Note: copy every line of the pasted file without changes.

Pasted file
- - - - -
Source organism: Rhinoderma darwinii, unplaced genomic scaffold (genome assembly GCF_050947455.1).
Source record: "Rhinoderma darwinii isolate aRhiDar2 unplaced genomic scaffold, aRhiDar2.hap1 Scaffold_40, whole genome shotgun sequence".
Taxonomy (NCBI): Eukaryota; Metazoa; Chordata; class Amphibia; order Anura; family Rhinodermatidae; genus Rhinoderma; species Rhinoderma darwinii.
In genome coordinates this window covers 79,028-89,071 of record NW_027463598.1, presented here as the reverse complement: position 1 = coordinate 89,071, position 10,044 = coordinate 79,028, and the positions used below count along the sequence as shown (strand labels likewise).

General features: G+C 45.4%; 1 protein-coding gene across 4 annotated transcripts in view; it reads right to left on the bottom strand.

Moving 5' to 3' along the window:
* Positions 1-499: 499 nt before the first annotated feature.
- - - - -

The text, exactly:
Source organism: Rhinoderma darwinii, unplaced genomic scaffold (genome assembly GCF_050947455.1).
Source record: "Rhinoderma darwinii isolate aRhiDar2 unplaced genomic scaffold, aRhiDar2.hap1 Scaffold_40, whole genome shotgun sequence".
Taxonomy (NCBI): Eukaryota; Metazoa; Chordata; class Amphibia; order Anura; family Rhinodermatidae; genus Rhinoderma; species Rhinoderma darwinii.
In genome coordinates this window covers 79,028-89,071 of record NW_027463598.1, presented here as the reverse complement: position 1 = coordinate 89,071, position 10,044 = coordinate 79,028, and the positions used below count along the sequence as shown (strand labels likewise).

General features: G+C 45.4%; 1 protein-coding gene across 4 annotated transcripts in view; it reads right to left on the bottom strand.

Moving 5' to 3' along the window:
* Positions 1-499: 499 nt before the first annotated feature.